Prof. Peter Thomas Farrell, expert in Special Needs and Educational Psychology, talks about making classrooms inclusive for both special and non-disabled children
Is it only challenged kids who need inclusive education? Well actually, it has been proven worldwide that inclusive education benefits not just the ‘included’ challenged kids, but also the mainstream kids, as well as society at large. “Inclusive education actually helps mainstream children develop better social, emotional and communication skills and a balanced sense of life, and it does not take away from the mainstream kids’ academic achievements either,” says Prof. Peter Thomas Farrell, Professor Emeritus of Special Needs and Educational Psychology at Manchester University’s Institute of Education, Fellow of the British Psychological Society and a former president of the International School Psychology Association.
Prof. Farrell, who was in the city recently, was part of the research team from Manchester University which conducted an epochal study (between 2004-2006) on two million British school children aged 5 to 18, the results of which propelled inclusive education there, in a big way. For instance, besides the social-emotional benefits that Prof. Farrell mentions above, the study also discovered that whatever be the number of pupils with special needs in the class, it had no bearing on the academic achievements of the entire school. And children who volunteered to be peer teachers actually benefitted even more, as they got to plan teaching and got to understand concepts better, because, when we teach, we understand concepts thoroughly. “And there is no single instance of a ‘normal kid’ picking up a disruptive habit/behaviour from any special child. I think it is enriching for a mainstream school to have a range of children. It is reflective of an inclusive society, which ideally starts at school,” surmises Prof. Farrell.
“Of course, if the degree of disability is severe, inclusion may not be feasible. But with the majority of challenged kids, inclusive education works very well”, says Prof. Farrell, who has researched and written several books on various aspects of inclusion methodology.
Obviously, India, with its crowded classrooms faces a bigger challenge in switching over to inclusive education, which is now the prevalent system of school education in the developed world. But there are solutions we can draw upon. For instance, the British administration employs school psychologists who assess challenged kids, place them in local schools, and coordinate in establishing support systems for challenged kids, while visiting language/speech/behaviour therapists give periodic consultations at schools. Prof. Farrell opines that a legal–governmental framework is needed for inclusive education to become the norm.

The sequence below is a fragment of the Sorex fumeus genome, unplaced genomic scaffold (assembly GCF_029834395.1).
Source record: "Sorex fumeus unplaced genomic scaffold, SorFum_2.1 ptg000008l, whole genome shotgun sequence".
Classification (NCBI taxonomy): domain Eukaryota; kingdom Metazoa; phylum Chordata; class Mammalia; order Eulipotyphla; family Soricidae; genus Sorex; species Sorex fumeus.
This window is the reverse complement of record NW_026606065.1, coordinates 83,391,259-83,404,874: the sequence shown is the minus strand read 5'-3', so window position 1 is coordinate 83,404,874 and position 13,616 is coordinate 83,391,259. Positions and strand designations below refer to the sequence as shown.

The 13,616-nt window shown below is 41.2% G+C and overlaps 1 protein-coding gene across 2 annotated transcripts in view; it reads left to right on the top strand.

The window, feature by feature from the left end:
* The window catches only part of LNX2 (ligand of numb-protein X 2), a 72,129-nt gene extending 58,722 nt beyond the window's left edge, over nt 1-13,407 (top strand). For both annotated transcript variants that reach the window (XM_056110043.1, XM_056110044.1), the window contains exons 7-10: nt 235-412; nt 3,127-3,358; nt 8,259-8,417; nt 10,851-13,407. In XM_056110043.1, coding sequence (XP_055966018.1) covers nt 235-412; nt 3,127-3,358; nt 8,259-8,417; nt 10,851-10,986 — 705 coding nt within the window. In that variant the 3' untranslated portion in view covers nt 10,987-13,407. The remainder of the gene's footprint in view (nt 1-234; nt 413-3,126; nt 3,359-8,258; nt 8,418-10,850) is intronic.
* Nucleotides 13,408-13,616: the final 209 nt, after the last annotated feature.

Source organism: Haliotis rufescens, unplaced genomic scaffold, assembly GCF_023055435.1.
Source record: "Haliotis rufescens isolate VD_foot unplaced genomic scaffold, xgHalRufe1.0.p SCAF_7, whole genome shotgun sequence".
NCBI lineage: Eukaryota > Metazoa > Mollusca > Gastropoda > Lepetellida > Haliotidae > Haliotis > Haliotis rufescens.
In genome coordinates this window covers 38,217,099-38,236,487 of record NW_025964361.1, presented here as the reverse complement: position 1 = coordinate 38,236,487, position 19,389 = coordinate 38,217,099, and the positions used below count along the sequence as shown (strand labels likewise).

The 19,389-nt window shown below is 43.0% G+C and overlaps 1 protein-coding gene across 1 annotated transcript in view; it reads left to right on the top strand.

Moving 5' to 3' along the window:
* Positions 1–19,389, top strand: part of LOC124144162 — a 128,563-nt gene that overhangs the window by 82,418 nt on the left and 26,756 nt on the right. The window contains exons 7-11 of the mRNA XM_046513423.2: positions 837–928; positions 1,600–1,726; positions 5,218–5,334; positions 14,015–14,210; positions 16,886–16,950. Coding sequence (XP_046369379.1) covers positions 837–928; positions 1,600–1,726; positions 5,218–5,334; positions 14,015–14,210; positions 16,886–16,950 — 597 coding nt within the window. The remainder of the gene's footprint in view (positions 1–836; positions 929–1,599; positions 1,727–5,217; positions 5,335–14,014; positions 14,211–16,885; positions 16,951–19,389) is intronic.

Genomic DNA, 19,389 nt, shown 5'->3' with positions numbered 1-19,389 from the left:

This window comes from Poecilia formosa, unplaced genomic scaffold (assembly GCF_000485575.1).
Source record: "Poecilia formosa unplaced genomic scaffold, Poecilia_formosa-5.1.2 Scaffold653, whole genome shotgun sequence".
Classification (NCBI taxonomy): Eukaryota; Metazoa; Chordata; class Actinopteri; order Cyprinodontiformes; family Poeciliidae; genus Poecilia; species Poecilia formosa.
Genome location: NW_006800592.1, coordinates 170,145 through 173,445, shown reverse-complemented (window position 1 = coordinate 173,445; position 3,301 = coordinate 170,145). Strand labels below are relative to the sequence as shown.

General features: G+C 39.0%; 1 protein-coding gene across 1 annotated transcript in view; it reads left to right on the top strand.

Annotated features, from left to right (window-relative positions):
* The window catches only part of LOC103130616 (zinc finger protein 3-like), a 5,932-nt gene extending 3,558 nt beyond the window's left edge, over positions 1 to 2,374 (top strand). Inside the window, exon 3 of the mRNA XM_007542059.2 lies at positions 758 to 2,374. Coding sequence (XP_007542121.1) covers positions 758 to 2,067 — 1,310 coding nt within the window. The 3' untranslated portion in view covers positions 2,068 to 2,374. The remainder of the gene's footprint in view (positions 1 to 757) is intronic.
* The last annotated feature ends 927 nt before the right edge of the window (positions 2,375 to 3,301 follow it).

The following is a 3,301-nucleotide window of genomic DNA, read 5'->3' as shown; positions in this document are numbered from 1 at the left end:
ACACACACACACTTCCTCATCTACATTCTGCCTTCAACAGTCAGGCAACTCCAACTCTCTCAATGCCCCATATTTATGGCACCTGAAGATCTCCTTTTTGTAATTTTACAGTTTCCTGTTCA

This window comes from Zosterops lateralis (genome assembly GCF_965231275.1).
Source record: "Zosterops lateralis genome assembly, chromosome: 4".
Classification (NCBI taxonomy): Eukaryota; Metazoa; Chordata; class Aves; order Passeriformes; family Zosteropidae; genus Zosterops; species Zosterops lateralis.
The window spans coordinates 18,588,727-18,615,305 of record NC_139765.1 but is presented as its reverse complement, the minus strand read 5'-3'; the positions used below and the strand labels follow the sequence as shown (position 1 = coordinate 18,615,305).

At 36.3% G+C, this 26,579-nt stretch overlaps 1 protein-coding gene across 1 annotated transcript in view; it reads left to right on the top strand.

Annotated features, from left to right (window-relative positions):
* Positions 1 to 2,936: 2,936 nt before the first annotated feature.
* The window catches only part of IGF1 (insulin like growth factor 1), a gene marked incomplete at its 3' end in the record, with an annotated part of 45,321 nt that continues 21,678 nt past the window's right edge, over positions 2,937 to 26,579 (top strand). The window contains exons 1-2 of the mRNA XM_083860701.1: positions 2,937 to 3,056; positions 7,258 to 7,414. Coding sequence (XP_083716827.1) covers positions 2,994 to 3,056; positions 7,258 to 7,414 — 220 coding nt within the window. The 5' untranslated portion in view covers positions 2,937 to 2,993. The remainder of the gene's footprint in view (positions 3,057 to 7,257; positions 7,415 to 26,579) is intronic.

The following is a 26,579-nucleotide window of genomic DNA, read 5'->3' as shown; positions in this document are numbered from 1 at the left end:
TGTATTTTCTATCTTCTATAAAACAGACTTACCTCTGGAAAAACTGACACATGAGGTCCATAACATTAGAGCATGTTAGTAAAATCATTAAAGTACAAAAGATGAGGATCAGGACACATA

But what really makes inclusive education work in developed countries is the employment of teaching assistants (TAs) at schools. Every classroom in England has a TA in addition to a teacher. TAs assist not just challenged kids, but also the slow learners in the classroom, who would otherwise get left behind as ‘dull’ students. TAs are trained on the job and are paid about a third of the salary of the teacher. “TAs are appreciated both by kids and teachers, as they provide a lot of support in the classroom. I have noticed that stay-at-home moms who drop their kids at school take to this job especially well, finding it a convenient and meaningful part-time job. The TA system could work well in India too,” he says. In addition to TAs, technical resources such as laptops/iPads in the classroom may be used to provide supporting curriculum material for challenged kids.
Prof. Farrell will be back in the city to address the workshop ‘Promoting best practices in inclusive education for children with autism’ organised IRIS Commandur Foundation’s to be held on January 4 and 5 at Sishya Auditorium, Chennai. This experiential workshop will include video illustrations, lectures and discussions and will cover: learning needs and inclusive education for children on the autism spectrum and its best practices, training and school policies, and overcoming challenges in inclusive education like bullying of challenged pupils by the non-disabled pupils. Other resource persons for the workshop include Dr. Gregory Valcante, director, Center For Autism and Related Disorders (CARD), Florida, Susan Farrell, Dr. P. Jeyachandran, Jaya Krishnaswamy, Mythily Chari, Sulata Ajit, Sarva Mangala Jeyachandran, Sridevi, and Shri Raja, director SSA, Kerala. Call 9445190888 to register for the workshop. For more details, log on to www.commandurfoundation.org or www.autismindia.com